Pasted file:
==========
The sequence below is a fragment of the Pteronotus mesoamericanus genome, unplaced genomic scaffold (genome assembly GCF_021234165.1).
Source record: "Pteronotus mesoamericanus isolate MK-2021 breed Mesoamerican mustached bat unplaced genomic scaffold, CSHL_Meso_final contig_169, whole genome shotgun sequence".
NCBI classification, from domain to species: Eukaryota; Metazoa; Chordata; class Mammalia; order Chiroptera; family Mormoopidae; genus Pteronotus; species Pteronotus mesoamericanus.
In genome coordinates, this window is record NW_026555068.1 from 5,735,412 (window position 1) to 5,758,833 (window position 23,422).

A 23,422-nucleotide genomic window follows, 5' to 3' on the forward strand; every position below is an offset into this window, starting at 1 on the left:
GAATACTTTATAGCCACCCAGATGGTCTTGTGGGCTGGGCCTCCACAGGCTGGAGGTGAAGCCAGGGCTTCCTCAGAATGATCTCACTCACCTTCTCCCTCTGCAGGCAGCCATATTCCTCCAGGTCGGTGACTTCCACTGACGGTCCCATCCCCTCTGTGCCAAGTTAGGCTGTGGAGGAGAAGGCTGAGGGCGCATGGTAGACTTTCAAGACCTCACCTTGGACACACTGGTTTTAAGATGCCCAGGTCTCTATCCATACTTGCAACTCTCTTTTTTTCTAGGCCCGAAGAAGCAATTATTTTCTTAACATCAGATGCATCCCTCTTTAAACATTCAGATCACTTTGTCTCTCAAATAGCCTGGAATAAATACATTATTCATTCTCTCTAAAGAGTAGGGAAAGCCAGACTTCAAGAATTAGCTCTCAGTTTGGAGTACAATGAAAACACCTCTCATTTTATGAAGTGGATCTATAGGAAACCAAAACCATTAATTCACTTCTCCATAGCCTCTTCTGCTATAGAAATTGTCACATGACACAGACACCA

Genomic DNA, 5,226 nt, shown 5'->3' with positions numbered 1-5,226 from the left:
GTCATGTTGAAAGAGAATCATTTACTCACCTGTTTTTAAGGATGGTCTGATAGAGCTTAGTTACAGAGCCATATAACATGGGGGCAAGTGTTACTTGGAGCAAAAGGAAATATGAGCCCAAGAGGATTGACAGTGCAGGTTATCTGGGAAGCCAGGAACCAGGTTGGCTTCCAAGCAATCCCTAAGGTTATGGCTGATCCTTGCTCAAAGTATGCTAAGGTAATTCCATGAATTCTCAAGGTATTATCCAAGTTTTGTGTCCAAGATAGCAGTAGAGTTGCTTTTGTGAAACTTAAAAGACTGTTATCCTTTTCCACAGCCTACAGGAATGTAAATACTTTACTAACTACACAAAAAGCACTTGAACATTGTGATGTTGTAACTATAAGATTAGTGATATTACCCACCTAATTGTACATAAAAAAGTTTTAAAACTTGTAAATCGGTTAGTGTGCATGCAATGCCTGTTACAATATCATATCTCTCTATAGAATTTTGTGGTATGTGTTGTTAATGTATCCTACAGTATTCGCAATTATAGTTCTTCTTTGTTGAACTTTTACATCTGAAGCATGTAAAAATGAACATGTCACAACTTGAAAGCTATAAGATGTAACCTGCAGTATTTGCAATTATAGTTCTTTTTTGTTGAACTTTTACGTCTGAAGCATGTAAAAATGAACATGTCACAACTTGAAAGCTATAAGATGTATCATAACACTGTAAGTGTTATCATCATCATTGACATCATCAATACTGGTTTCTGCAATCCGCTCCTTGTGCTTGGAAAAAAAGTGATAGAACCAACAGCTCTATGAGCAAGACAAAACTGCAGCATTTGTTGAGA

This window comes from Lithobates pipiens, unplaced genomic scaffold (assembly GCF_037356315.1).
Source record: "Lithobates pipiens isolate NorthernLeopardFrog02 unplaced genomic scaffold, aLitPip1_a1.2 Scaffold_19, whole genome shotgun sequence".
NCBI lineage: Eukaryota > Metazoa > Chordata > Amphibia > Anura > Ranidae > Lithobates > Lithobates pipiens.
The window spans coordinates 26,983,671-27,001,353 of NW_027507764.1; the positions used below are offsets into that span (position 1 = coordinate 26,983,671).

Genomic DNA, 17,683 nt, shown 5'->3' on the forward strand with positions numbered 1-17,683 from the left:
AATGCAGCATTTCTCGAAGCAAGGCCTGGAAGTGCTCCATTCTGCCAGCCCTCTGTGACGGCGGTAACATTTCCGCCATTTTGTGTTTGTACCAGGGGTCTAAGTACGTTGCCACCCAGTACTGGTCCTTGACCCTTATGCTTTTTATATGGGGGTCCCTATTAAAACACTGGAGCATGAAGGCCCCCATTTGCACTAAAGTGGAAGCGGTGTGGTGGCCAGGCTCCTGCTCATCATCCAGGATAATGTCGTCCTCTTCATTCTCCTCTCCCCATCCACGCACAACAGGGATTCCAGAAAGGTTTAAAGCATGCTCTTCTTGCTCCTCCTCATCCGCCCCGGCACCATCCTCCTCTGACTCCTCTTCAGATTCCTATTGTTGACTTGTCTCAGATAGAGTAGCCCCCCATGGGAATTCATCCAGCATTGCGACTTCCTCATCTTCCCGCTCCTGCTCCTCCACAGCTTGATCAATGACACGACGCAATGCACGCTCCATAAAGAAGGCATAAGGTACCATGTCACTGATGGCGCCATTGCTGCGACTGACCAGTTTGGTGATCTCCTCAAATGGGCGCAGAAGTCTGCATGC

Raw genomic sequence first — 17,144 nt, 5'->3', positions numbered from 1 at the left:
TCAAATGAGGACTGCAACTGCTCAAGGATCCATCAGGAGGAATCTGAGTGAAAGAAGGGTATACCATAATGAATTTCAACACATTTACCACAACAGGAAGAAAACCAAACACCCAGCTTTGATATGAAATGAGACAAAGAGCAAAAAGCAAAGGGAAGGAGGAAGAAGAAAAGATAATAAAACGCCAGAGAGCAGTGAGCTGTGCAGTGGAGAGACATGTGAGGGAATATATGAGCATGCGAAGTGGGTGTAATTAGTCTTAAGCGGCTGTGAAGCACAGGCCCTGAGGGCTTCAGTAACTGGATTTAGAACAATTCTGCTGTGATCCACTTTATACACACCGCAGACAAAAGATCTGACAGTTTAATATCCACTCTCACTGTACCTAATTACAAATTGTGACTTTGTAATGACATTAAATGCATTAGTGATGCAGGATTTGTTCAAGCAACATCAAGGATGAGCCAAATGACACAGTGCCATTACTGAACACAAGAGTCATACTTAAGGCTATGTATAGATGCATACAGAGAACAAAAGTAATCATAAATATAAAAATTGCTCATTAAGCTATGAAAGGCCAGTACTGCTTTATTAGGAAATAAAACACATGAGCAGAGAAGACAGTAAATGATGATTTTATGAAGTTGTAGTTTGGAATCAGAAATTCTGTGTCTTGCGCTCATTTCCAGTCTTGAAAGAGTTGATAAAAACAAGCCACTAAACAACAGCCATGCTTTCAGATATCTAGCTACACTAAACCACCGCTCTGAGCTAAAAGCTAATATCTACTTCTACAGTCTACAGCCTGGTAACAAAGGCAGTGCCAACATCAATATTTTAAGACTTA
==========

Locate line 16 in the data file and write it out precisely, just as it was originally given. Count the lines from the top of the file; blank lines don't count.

TCAAATGAGGACTGCAACTGCTCAAGGATCCATCAGGAGGAATCTGAGTGAAAGAAGGGTATACCATAATGAATTTCAACACATTTACCACAACAGGAAGAAAACCAAACACCCAGCTTTGATATGAAATGAGACAAAGAGCAAAAAGCAAAGGGAAGGAGGAAGAAGAAAAGATAATAAAACGCCAGAGAGCAGTGAGCTGTGCAGTGGAGAGACATGTGAGGGAATATATGAGCATGCGAAGTGGGTGTAATTAGTCTTAAGCGGCTGTGAAGCACAGGCCCTGAGGGCTTCAGTAACTGGATTTAGAACAATTCTGCTGTGATCCACTTTATACACACCGCAGACAAAAGATCTGACAGTTTAATATCCACTCTCACTGTACCTAATTACAAATTGTGACTTTGTAATGACATTAAATGCATTAGTGATGCAGGATTTGTTCAAGCAACATCAAGGATGAGCCAAATGACACAGTGCCATTACTGAACACAAGAGTCATACTTAAGGCTATGTATAGATGCATACAGAGAACAAAAGTAATCATAAATATAAAAATTGCTCATTAAGCTATGAAAGGCCAGTACTGCTTTATTAGGAAATAAAACACATGAGCAGAGAAGACAGTAAATGATGATTTTATGAAGTTGTAGTTTGGAATCAGAAATTCTGTGTCTTGCGCTCATTTCCAGTCTTGAAAGAGTTGATAAAAACAAGCCACTAAACAACAGCCATGCTTTCAGATATCTAGCTACACTAAACCACCGCTCTGAGCTAAAAGCTAATATCTACTTCTACAGTCTACAGCCTGGTAACAAAGGCAGTGCCAACATCAATATTTTAAGACTTA